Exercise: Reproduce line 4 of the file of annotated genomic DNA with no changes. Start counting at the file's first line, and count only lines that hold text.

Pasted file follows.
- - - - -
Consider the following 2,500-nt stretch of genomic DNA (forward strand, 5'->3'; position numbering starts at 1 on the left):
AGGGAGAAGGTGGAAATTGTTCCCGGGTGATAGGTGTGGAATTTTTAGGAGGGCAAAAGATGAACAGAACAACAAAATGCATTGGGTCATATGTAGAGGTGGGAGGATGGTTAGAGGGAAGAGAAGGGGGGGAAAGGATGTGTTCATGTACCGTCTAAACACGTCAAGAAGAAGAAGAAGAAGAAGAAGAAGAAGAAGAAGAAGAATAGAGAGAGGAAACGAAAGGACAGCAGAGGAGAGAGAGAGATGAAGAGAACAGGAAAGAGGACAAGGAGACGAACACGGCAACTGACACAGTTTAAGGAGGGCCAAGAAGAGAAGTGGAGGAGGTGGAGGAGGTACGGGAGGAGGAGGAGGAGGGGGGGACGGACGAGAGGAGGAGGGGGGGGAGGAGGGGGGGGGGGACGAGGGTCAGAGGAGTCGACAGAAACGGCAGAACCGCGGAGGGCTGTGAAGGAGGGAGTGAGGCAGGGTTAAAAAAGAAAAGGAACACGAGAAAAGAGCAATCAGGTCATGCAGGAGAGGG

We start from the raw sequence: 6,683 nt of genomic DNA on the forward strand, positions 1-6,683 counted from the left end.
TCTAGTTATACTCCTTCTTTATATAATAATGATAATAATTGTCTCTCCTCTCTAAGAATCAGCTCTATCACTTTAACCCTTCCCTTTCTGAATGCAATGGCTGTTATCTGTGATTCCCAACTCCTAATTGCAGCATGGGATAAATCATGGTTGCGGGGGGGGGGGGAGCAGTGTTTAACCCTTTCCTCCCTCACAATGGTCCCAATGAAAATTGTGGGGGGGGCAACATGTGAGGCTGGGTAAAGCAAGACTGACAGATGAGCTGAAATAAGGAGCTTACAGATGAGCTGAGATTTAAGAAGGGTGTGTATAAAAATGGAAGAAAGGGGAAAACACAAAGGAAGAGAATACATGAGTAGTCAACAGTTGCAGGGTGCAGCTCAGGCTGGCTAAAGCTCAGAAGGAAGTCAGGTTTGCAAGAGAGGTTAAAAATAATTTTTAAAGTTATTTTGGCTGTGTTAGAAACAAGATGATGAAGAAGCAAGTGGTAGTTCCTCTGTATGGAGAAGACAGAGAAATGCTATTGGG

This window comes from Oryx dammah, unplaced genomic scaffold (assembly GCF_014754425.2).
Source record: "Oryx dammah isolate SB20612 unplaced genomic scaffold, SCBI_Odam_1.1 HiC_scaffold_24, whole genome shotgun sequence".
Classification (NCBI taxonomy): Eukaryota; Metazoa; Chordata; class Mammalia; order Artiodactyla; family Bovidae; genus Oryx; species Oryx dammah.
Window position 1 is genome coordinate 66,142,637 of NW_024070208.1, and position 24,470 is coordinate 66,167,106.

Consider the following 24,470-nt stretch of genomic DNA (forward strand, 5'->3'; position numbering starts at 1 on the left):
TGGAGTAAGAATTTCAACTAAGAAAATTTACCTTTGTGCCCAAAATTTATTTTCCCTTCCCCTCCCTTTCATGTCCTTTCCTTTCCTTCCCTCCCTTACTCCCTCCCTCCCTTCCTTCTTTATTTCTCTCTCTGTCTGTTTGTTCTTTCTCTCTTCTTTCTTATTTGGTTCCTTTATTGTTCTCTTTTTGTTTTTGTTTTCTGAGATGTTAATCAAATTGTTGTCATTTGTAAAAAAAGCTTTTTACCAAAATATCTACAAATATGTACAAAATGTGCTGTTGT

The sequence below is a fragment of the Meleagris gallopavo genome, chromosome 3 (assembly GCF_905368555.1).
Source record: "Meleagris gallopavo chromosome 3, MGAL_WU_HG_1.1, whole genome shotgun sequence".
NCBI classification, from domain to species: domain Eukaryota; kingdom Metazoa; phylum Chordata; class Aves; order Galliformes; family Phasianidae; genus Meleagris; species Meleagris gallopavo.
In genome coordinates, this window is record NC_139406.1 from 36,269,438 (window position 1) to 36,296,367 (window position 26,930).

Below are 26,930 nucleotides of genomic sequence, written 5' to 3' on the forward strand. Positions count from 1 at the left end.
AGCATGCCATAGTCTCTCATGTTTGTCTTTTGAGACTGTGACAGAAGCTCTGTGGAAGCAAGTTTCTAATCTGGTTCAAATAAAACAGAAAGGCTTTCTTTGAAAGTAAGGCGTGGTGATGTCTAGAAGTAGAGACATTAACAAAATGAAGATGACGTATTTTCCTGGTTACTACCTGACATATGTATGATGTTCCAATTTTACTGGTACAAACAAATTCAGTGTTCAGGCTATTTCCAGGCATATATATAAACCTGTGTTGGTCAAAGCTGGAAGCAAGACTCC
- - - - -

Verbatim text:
TCTAGTTATACTCCTTCTTTATATAATAATGATAATAATTGTCTCTCCTCTCTAAGAATCAGCTCTATCACTTTAACCCTTCCCTTTCTGAATGCAATGGCTGTTATCTGTGATTCCCAACTCCTAATTGCAGCATGGGATAAATCATGGTTGCGGGGGGGGGGGGAGCAGTGTTTAACCCTTTCCTCCCTCACAATGGTCCCAATGAAAATTGTGGGGGGGGCAACATGTGAGGCTGGGTAAAGCAAGACTGACAGATGAGCTGAAATAAGGAGCTTACAGATGAGCTGAGATTTAAGAAGGGTGTGTATAAAAATGGAAGAAAGGGGAAAACACAAAGGAAGAGAATACATGAGTAGTCAACAGTTGCAGGGTGCAGCTCAGGCTGGCTAAAGCTCAGAAGGAAGTCAGGTTTGCAAGAGAGGTTAAAAATAATTTTTAAAGTTATTTTGGCTGTGTTAGAAACAAGATGATGAAGAAGCAAGTGGTAGTTCCTCTGTATGGAGAAGACAGAGAAATGCTATTGGG